“Decisive Action Now.” When the abstract of a scientific article ends this way, instead of the customary “more research is needed,” you know we’re in trouble.
In a dystopian twist, the fires themselves dry out surrounding forest making them more susceptible to fires the following year and also, in a final blow, contribute to the climate crisis which is sapping the forest of its moisture in the first place.

Climate variability, people’s vulnerability
As has been made all too clear through the global Covid-19 pandemic, disasters hit poorer people hardest, and natural disasters impact people reliant on nature, such as indigenous people, most.

Fires damage people’s property, their livelihoods and their health. In California, 10,488 Structures structures have been destroyed in this year’s fires alone. In the Amazon these figures are unknown, but a recent study found that 43% of people interviewed in an area of the Eastern Brazilian Amazon were affected by fires at least once in the past five years.

 

A word cloud from the Brando et al. 2020 article entitled ‘Amazon wildfires: Scenes from a The fires in the Amazon threaten Indigenous peoples’ survival. Photo courtesy of Ria Sopala on Pixabay.

Many indigenous people throughout the world depend on forests for most of their food and building materials. Yet, in 2020, ninety percent of the Guató tribes’ land in Brazil has been destroyed, obliterating their crops and wild plants, to give just one example. Overall, there was an 87% increase in the number of fires recorded on indigenous lands in Brazil between 2018 and 2019. Fires are even raging into the land of uncontacted tribes, who depend entirely on the rainforest for their survival. Since the 2020 fire season is still upon us, it is too early to tell what the compounded impacts of increasing deforestation trends, the climate crisis and Covid-created monitoring vacuums will be.

A Waorani woman harvests cacao in the forest, Waorani ancestral territory in Pastaza region, Ecuadorian Amazon

Worrisome effects on human health come in the form of worsening air quality in the region as well. A study found that forest fires led to a 58% increase in hazardous air-borne particulate matter in the Apyterewa Indigenous lands, Eastern Brazilian Amazon, in the 2016-2019 period. Another study showed that hospitalizations among children doubled between the 2018 and 2019 fire seasons in a region of northern Brazil.

Images of fires in the Amazon rainforest captured by ESA astronaut Luca Parmitano during his Beyond mission to the International Space Station, 2019. Photo Courtesy ESA/NASA-L.Parmitano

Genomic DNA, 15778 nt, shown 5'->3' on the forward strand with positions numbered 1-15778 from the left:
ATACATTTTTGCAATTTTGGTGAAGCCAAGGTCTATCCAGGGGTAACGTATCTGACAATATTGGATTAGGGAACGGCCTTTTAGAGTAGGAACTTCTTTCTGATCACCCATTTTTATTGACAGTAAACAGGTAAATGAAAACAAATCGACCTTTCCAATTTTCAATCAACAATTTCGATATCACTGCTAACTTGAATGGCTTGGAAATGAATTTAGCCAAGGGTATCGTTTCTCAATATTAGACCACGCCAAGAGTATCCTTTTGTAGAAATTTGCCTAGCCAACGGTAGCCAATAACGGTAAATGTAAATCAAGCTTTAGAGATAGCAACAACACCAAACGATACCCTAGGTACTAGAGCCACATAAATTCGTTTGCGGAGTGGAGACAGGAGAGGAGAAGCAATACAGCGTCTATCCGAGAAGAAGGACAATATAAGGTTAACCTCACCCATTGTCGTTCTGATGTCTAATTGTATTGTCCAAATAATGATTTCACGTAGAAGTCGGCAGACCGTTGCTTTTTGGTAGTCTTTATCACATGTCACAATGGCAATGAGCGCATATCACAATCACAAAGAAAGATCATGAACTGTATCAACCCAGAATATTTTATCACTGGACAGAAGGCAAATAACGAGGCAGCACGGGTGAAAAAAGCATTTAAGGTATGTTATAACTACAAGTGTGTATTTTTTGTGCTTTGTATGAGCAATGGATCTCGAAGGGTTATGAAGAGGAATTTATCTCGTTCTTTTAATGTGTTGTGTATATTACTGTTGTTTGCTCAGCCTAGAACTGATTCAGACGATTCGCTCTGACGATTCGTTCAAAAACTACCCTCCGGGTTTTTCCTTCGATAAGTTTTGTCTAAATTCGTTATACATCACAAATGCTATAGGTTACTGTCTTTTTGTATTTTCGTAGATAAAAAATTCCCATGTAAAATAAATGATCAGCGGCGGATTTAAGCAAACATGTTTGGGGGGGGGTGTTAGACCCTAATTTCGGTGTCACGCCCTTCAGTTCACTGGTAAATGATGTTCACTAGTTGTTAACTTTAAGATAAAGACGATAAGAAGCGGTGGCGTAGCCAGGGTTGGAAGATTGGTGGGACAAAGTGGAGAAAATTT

How do we get ‘Out of the Woods’
The question becomes, what do we do? Once again, scientists are not hedging: “We have never been so capable of identifying the problems haunting the Amazon as we are in 2020. Our challenge now is to act fast on the solutions, before climate change makes it much harder to solve the fire problem in the Amazon.”

Solutions to keeping destructive practices from further destroying the Amazon have to be collective because each person’s fire risk is dependent on what the neighbors do, both at the farm-level and the nation-to-nation level. This requires leadership, international coordination, high-level communication and collaboration.

Unfortunately, it seems that people in positions of power aren’t heeding the message and won’t do so unless the international community holds their feet to the fire, figuratively speaking, of course. In just one example, Bolsonaro-appointed environment minister Ricardo Salles, who was convicted of “administrative dishonesty” for deliberately altering maps in favor of a mining company, is ending environmental policies designed to keep forests standing at an alarming rate.

The recent Biden-Harris’ win in the US Presidential elections could signal a positive turning point for action on climate and the ecological emergency facing the Amazon rainforest. Biden has pledged to recommit the United States to the Paris agreement on climate change, and advocated for international cooperation to halt Amazon destruction. Indigenous peoples, such as Nemonte Nenquimo hope that Biden “will understand that the Amazon is being driven to the brink of collapse […] and have the courage to take a stand for the Earth and not side with the big industries”. Fortunately, scientists are also increasingly banding together to urge for decisive action: no more promises, no more conferences. Feet on the ground.

It is urgent that banks, customers, companies and countries do all in their power to stop feeding this carnage and encourage other viable options for the Amazon and the people who call it home. Once again, the science is clear…support for an indigenous-led, Amazon-wide halt to deforestation has never been so urgent.

Jena Webb

Scientific Advisor Jena has been working with indigenous communities in the Ecuadorian Amazon since 2001 to better understand and respond to contamination in water and one of the most important food sources in the region - fish. She earned a doctorate from McGill University conducting a study on mercury and hydrocarbon pollution in three watersheds of the Upper Amazon. Jena is committed to conducting and sharing research in a way that is both rigorous and beneficial to indigenous people. She lives in the Ecuadorian Amazon with her husband and three kids.